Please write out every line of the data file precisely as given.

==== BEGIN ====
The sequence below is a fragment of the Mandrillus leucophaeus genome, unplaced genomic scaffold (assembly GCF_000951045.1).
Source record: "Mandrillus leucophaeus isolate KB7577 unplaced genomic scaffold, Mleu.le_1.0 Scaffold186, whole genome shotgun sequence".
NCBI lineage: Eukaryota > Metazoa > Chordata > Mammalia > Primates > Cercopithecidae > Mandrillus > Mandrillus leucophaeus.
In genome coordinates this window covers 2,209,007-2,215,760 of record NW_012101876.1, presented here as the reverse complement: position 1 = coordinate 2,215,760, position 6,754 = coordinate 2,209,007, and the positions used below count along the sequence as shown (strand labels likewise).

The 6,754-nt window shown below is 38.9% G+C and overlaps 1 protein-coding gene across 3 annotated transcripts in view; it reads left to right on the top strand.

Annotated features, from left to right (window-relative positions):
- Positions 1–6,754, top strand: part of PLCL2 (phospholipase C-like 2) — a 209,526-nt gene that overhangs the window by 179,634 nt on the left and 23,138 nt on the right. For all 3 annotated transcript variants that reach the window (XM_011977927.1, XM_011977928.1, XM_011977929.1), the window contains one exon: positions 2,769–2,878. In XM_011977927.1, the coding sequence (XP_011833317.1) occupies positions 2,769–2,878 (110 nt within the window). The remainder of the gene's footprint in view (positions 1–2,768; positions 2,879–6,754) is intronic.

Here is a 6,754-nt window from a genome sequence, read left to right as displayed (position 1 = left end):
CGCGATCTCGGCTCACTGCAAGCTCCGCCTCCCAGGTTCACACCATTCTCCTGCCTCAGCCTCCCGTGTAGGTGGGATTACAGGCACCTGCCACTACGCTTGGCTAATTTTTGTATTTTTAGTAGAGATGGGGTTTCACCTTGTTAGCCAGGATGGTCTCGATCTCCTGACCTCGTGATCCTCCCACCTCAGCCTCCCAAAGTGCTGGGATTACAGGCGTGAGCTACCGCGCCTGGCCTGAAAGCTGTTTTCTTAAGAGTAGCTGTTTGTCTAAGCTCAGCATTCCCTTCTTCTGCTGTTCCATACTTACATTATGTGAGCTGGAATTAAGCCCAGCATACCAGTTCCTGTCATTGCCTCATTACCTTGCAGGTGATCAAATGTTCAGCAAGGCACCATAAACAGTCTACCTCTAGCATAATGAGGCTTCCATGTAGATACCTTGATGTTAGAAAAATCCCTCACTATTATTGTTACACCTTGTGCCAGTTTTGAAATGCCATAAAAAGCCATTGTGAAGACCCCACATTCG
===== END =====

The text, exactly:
The sequence below is a fragment of the Mandrillus leucophaeus genome, unplaced genomic scaffold (assembly GCF_000951045.1).
Source record: "Mandrillus leucophaeus isolate KB7577 unplaced genomic scaffold, Mleu.le_1.0 Scaffold186, whole genome shotgun sequence".
NCBI lineage: Eukaryota > Metazoa > Chordata > Mammalia > Primates > Cercopithecidae > Mandrillus > Mandrillus leucophaeus.
In genome coordinates this window covers 2,209,007-2,215,760 of record NW_012101876.1, presented here as the reverse complement: position 1 = coordinate 2,215,760, position 6,754 = coordinate 2,209,007, and the positions used below count along the sequence as shown (strand labels likewise).

The 6,754-nt window shown below is 38.9% G+C and overlaps 1 protein-coding gene across 3 annotated transcripts in view; it reads left to right on the top strand.

Annotated features, from left to right (window-relative positions):
- Positions 1–6,754, top strand: part of PLCL2 (phospholipase C-like 2) — a 209,526-nt gene that overhangs the window by 179,634 nt on the left and 23,138 nt on the right. For all 3 annotated transcript variants that reach the window (XM_011977927.1, XM_011977928.1, XM_011977929.1), the window contains one exon: positions 2,769–2,878. In XM_011977927.1, the coding sequence (XP_011833317.1) occupies positions 2,769–2,878 (110 nt within the window). The remainder of the gene's footprint in view (positions 1–2,768; positions 2,879–6,754) is intronic.

Here is a 6,754-nt window from a genome sequence, read left to right as displayed (position 1 = left end):
CGCGATCTCGGCTCACTGCAAGCTCCGCCTCCCAGGTTCACACCATTCTCCTGCCTCAGCCTCCCGTGTAGGTGGGATTACAGGCACCTGCCACTACGCTTGGCTAATTTTTGTATTTTTAGTAGAGATGGGGTTTCACCTTGTTAGCCAGGATGGTCTCGATCTCCTGACCTCGTGATCCTCCCACCTCAGCCTCCCAAAGTGCTGGGATTACAGGCGTGAGCTACCGCGCCTGGCCTGAAAGCTGTTTTCTTAAGAGTAGCTGTTTGTCTAAGCTCAGCATTCCCTTCTTCTGCTGTTCCATACTTACATTATGTGAGCTGGAATTAAGCCCAGCATACCAGTTCCTGTCATTGCCTCATTACCTTGCAGGTGATCAAATGTTCAGCAAGGCACCATAAACAGTCTACCTCTAGCATAATGAGGCTTCCATGTAGATACCTTGATGTTAGAAAAATCCCTCACTATTATTGTTACACCTTGTGCCAGTTTTGAAATGCCATAAAAAGCCATTGTGAAGACCCCACATTCG